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Comprehension

Skills

Cause and Effect


Cause: What made this happen?
Why did the character act the way
he/she did? Knowing the causes of
events helps a good reader see the
whole story and gives the reader
information that helps predict possible
outcomes.

Authors Purpose

WHY did the author write this?


(to ENTERTAIN? / to INFORM? / to
PERSUADE?) Knowing why a piece is
written helps the reader generate an
idea of what to expect; This also helps
the reader to predict what the author
might say.

Fact and Opinion


FACT: a statement that is PROVABLE
OPINION: a statement that is NOT
PROVABLE itself, But should be based
on fact. Good readers use facts and
opinions to determine if what they are
reading is valid (logically correct).

Sequence
In which ORDER do the events in the
story happen? A good reader pays
attention to sequence in order to make
decisions about relationships or events
in the text. A good leader also pays
attention to how the author presents the
sequence.

Authors Point of View

Who is telling this story? (First Person =


characters uses I, me, my) (Third Person =
characters referred to by names or he/she, him/her,
it) Good readers are aware of who is telling the
story in order to determine if they are getting the full
picture or just as seen through the eyes of one
character.

Main Idea and Details

What is the author SPECIFICALLY


SAYING to the reader? What DETAILS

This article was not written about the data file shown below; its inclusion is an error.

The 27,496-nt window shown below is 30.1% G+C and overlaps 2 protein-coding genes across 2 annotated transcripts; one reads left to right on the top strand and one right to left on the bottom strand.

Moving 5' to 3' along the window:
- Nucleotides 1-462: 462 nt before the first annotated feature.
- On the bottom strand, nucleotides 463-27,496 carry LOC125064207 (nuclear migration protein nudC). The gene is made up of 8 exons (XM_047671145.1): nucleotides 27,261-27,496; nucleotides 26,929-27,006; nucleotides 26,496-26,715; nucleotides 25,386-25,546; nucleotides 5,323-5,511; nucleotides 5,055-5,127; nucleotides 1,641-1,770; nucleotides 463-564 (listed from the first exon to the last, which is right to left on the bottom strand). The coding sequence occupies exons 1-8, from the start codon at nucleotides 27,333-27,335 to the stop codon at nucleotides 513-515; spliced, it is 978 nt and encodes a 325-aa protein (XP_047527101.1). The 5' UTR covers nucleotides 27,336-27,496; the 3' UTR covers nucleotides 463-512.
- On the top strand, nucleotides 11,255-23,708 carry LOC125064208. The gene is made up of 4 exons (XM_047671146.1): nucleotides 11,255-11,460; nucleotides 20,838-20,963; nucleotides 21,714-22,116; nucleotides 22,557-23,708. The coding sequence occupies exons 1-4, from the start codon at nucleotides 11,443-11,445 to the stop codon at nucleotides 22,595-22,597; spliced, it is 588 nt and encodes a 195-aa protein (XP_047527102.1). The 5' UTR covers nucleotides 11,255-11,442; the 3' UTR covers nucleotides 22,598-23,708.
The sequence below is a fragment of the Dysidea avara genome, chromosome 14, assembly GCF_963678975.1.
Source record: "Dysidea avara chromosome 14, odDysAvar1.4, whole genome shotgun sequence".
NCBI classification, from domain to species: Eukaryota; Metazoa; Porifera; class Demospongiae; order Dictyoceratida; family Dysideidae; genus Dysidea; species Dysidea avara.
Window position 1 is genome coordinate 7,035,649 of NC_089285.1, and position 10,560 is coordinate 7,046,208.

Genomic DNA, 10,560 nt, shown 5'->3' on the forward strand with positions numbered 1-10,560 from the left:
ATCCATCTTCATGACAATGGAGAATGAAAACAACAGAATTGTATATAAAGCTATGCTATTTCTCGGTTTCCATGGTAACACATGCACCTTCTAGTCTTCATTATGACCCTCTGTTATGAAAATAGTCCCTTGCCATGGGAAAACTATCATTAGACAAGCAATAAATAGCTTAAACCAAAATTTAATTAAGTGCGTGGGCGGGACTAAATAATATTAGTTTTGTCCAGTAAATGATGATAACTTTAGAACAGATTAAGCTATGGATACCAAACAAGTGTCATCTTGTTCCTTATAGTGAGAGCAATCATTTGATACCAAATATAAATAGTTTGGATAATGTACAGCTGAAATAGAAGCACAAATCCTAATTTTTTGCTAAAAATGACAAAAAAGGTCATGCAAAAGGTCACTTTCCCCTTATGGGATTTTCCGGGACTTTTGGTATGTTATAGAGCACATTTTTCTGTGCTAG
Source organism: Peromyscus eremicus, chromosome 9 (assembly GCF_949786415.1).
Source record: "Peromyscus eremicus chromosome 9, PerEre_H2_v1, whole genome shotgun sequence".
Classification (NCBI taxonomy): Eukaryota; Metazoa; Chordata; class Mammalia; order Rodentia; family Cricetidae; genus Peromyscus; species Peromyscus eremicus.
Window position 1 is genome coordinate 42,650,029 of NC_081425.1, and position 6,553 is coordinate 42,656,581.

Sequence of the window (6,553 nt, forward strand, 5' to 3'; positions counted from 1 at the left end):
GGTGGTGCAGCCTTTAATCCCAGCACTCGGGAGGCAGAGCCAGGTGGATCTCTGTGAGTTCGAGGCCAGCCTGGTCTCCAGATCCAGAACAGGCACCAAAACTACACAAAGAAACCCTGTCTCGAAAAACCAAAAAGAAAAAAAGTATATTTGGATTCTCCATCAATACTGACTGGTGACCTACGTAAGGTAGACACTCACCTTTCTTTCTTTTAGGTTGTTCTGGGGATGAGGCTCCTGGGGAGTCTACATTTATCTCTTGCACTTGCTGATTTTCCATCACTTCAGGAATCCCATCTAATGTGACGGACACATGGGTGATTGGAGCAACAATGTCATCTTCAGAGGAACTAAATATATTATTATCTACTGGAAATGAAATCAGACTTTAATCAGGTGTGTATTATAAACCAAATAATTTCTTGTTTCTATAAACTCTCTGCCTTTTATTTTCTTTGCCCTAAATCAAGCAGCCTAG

are provided to help the reader
understand the main idea? A good
reader uses details to make a
judgement about the main idea.

Classify and Categorize


PUTTING LIKE THINGS TOGETHER
can help the reader understand the
relationships set up by the author. Good
readers put like actions, events, and
characters together in order to make
meaning from their relationships.

Drawing Conclusions
Take small pieces of information
about a character/event and put these
pieces together to make a statement
about the character or event. Good
readers use what is written to form ideas
about what is NOT written, but implied
by actions, words and/or events.

Making Inferences
Take information from the text, along
with personal experience or knowledge,
to understand whats happening in the
story. Good readers put what they
already know together with what is
written in the text to understand the total
picture of the story.

Compare and Contrast


COMPARE and CONTRAST
unfamiliar thoughts/ideas/things with
familiar ones to help understand the
text. Good readers use their own
experiences as the base for understanding those thoughts/ideas/things
with which they are familiar.